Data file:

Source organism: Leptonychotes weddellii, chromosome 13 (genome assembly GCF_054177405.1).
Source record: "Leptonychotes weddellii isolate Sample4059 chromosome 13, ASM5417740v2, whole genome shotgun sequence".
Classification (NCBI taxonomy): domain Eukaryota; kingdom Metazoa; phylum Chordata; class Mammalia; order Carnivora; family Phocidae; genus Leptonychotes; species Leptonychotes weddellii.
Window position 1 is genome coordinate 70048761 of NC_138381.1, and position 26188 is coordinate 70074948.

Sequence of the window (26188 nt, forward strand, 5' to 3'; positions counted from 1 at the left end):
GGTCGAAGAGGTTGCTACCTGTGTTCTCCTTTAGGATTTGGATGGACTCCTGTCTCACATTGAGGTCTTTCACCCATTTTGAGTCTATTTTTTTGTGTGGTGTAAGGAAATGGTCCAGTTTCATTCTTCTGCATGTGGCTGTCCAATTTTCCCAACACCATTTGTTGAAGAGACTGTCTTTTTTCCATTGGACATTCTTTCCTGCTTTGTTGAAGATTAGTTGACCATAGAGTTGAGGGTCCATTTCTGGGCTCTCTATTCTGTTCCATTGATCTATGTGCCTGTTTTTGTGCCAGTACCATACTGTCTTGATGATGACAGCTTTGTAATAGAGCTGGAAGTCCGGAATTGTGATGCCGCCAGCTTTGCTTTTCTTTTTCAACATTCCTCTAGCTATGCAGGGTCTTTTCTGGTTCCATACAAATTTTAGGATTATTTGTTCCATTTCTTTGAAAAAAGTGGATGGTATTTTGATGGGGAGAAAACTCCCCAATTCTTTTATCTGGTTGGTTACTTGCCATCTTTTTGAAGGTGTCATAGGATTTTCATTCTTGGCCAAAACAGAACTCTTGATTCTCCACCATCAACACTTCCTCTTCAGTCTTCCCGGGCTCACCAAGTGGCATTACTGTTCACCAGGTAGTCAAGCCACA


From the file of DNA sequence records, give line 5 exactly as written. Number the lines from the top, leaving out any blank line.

Sequence of the window (26188 nt, forward strand, 5' to 3'; positions counted from 1 at the left end):